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King Air 350 Type Rating

Discussion in 'General Topics' started by greezergriff7, Dec 20, 2004.

  1. greezergriff7

    greezergriff7 New Member

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    Just wondering how much a King Air 350 type rating would cost ya... also, would most insurance companies require dual pilot operation in a BE350 for part 91? If so, what kind of minimums would be required for SIC. Do you think you could even get insurance for SIC say if you had 400TT, 150 multi, and a BE350 type rating?


    just some stupid questions...
  2. Minima-No-Contact

    Minima-No-Contact Well-Known Member

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    Sweet avatar!!! [​IMG]

    Might be difficult to get insurance with only 400TT, but it depends on the type of operation you would be flying the B350 in.
  3. Mr_Creepy

    Mr_Creepy New Member

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    SIC yes. PIC no.

    Expect to spend about $10-15k
  4. greezergriff7

    greezergriff7 New Member

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    [ QUOTE ]
    Sweet avatar!!! [​IMG]

    Might be difficult to get insurance with only 400TT, but it depends on the type of operation you would be flying the B350 in.

    [/ QUOTE ]

    It would be Part 91 I believe. I live in a small town (25K), and a man that has a hangar across from mine ordered a King Air 350 to be delivered some time next year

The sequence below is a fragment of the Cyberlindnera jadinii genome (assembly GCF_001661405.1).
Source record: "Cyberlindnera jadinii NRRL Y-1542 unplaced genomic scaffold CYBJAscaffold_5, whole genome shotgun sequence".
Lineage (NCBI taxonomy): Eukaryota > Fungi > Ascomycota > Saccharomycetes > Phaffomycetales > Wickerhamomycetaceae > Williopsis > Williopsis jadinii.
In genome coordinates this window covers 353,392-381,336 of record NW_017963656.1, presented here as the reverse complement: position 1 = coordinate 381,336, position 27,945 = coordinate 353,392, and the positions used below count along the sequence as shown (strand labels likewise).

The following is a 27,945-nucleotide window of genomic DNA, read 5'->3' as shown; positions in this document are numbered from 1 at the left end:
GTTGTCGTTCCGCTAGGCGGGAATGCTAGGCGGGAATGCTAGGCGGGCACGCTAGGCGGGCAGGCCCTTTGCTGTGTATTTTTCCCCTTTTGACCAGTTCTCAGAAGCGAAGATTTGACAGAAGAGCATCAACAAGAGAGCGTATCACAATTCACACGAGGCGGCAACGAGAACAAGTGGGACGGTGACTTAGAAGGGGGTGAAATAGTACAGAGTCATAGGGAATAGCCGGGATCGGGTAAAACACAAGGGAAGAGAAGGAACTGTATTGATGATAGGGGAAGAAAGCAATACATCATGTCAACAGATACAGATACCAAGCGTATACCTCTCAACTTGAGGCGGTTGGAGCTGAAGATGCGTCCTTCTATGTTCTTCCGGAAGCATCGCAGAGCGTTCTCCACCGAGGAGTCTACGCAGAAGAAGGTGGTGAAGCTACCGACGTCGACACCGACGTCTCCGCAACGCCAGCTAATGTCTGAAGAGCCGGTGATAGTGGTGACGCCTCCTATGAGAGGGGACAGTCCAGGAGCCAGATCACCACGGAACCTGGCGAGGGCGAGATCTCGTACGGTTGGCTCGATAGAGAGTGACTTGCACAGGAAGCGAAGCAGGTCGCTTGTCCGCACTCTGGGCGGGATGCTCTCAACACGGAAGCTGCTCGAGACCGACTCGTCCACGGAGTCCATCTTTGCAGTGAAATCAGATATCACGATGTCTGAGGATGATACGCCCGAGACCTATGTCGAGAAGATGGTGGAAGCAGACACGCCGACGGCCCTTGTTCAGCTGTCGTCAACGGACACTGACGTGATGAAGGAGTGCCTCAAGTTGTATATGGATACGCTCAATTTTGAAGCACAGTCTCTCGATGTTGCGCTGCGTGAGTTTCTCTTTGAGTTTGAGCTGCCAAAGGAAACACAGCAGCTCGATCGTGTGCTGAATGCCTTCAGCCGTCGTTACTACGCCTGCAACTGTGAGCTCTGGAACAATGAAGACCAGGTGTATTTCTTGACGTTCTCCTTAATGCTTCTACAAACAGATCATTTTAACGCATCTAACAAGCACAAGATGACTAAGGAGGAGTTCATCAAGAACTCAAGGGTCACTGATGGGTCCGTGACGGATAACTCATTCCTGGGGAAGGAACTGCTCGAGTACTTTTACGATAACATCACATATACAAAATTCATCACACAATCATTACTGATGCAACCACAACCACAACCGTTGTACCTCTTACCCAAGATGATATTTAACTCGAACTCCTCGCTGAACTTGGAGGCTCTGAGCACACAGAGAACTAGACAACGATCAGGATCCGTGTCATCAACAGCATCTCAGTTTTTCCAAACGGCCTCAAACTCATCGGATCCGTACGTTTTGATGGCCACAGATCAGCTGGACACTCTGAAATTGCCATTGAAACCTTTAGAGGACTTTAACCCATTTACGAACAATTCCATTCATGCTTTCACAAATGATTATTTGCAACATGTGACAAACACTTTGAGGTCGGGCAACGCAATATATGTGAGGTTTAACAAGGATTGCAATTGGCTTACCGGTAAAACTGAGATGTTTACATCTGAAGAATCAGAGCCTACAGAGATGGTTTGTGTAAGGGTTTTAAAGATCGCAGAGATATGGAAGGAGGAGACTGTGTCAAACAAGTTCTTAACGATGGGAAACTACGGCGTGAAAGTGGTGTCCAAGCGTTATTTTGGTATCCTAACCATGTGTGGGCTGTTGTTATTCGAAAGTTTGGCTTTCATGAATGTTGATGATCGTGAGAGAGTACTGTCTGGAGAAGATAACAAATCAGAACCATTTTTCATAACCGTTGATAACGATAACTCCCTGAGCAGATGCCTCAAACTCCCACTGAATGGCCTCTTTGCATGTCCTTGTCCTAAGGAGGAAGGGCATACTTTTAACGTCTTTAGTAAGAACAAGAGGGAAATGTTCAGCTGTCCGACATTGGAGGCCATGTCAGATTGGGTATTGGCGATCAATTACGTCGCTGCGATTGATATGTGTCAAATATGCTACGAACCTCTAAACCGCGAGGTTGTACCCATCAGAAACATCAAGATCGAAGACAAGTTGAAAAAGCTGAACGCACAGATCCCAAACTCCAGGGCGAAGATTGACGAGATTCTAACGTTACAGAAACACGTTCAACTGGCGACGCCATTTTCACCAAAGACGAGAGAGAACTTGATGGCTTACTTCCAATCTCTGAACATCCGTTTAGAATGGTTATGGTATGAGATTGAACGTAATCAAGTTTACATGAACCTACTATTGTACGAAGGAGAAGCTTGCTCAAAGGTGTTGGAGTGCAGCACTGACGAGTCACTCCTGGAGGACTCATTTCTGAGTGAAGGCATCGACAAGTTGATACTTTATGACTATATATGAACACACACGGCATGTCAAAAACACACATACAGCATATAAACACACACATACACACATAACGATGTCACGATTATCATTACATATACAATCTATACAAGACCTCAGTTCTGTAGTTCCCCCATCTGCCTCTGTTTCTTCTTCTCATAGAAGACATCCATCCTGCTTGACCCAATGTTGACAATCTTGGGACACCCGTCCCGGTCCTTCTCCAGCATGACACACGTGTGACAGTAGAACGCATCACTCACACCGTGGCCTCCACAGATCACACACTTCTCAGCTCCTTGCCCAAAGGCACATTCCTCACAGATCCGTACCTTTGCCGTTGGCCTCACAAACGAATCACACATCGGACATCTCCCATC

I've read that it can be operated Single pilot if the PIC has a Single Pilot Type Rating, but if he wanted to run two pilots in it then maybe I could have a shot at the right seat until I can get some higher times for insurance..

    I'm probably just dreamin.. [​IMG]
  5. Jason

    Jason Well-Known Member

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    I was in your shoes some years ago - although I did have slightly more time - and like John said you will be 'insureable' as an SIC with no problems but not a PIC. And a word of caution on the type rating - even if you have the $15K laying around you might want to think twice about it. The BE300 type is not the easiest type in the world and might be pretty hard for someone at your experience level(just being honest here). Out of my 3 types I would say the BE300 was the toughest. You would be better served to get some SIC time in it and then go for the type after a year or 2 in the airplane.

    Also, you say he 'ordered' the 350 which leads me to believe it's a brand new airplane - often times Flight Safety training will be included with the price of a new airplane. It's been a few years but I think we got our new 350 they threw in 2 PIC type ratings, an SIC training course, and 1 mechanic course.

    Jason
  6. ananoman

    ananoman New Member